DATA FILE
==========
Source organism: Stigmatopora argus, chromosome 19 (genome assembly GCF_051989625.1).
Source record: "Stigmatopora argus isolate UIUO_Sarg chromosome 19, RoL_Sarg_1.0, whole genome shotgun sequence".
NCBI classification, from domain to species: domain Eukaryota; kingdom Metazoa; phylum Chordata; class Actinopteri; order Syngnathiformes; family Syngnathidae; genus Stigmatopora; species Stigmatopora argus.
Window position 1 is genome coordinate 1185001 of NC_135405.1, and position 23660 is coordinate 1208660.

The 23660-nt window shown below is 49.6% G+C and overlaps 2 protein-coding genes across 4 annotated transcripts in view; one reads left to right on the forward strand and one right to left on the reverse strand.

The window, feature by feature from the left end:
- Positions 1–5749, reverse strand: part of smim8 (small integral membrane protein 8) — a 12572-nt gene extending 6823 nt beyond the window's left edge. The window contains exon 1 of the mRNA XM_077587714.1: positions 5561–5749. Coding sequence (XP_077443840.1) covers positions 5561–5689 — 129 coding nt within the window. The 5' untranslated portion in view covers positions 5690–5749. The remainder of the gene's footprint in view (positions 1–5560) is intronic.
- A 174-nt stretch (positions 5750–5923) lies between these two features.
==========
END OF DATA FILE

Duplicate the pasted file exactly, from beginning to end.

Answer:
Source organism: Stigmatopora argus, chromosome 19 (genome assembly GCF_051989625.1).
Source record: "Stigmatopora argus isolate UIUO_Sarg chromosome 19, RoL_Sarg_1.0, whole genome shotgun sequence".
NCBI classification, from domain to species: domain Eukaryota; kingdom Metazoa; phylum Chordata; class Actinopteri; order Syngnathiformes; family Syngnathidae; genus Stigmatopora; species Stigmatopora argus.
Window position 1 is genome coordinate 1185001 of NC_135405.1, and position 23660 is coordinate 1208660.

The 23660-nt window shown below is 49.6% G+C and overlaps 2 protein-coding genes across 4 annotated transcripts in view; one reads left to right on the forward strand and one right to left on the reverse strand.

The window, feature by feature from the left end:
- Positions 1–5749, reverse strand: part of smim8 (small integral membrane protein 8) — a 12572-nt gene extending 6823 nt beyond the window's left edge. The window contains exon 1 of the mRNA XM_077587714.1: positions 5561–5749. Coding sequence (XP_077443840.1) covers positions 5561–5689 — 129 coding nt within the window. The 5' untranslated portion in view covers positions 5690–5749. The remainder of the gene's footprint in view (positions 1–5560) is intronic.
- A 174-nt stretch (positions 5750–5923) lies between these two features.